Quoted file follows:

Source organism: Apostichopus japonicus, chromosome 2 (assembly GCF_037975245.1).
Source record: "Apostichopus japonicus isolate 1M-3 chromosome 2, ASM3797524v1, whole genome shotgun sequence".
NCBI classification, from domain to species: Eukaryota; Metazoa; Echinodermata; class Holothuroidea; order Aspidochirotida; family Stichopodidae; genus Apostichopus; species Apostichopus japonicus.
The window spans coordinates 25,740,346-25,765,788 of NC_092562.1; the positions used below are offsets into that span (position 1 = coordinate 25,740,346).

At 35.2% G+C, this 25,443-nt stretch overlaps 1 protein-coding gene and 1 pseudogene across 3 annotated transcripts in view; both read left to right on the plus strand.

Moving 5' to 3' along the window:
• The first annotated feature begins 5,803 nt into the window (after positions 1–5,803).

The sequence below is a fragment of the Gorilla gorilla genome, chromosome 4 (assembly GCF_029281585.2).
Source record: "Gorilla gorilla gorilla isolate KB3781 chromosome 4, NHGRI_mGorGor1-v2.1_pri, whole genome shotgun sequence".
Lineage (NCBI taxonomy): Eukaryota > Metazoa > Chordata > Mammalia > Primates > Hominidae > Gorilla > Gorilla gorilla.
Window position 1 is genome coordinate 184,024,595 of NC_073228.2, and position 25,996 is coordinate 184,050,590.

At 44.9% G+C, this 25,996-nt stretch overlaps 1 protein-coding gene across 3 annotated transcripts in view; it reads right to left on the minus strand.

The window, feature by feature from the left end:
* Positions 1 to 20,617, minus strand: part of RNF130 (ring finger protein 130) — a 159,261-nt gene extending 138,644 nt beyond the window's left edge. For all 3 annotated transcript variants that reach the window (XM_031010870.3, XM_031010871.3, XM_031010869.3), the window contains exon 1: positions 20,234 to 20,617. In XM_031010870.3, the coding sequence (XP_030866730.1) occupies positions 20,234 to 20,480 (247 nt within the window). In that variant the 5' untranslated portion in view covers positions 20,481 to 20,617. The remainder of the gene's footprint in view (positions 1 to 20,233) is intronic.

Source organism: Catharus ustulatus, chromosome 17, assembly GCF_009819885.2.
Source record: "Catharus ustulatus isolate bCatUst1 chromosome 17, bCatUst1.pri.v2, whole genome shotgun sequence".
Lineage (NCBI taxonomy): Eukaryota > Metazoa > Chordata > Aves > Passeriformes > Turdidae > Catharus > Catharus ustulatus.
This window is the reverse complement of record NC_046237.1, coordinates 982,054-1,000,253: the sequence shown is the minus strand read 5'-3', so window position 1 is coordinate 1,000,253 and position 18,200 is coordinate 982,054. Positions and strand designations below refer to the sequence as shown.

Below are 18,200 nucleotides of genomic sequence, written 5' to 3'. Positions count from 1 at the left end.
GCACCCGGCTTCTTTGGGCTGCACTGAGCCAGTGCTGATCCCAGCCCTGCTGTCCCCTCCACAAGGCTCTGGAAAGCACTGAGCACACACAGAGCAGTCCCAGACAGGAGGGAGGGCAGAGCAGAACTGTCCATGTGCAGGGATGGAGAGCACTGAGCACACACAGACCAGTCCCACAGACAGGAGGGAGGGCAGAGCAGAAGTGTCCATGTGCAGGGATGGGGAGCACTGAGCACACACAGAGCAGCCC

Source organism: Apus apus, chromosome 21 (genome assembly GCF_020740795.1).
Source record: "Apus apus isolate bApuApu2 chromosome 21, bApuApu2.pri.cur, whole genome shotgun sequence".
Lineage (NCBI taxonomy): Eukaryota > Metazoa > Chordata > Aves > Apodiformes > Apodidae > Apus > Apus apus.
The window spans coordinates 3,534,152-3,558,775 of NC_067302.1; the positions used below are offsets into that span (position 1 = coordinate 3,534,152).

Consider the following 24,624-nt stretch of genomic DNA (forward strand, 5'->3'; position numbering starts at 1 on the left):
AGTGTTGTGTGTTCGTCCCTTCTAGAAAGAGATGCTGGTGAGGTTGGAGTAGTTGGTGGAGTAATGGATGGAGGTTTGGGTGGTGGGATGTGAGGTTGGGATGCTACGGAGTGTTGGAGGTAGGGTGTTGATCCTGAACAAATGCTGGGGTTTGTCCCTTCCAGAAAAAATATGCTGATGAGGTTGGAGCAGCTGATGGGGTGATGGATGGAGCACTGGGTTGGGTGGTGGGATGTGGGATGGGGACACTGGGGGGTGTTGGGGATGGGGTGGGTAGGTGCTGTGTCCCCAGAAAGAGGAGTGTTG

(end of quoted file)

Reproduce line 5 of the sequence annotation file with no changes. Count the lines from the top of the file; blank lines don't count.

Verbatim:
At 35.2% G+C, this 25,443-nt stretch overlaps 1 protein-coding gene and 1 pseudogene across 3 annotated transcripts in view; both read left to right on the plus strand.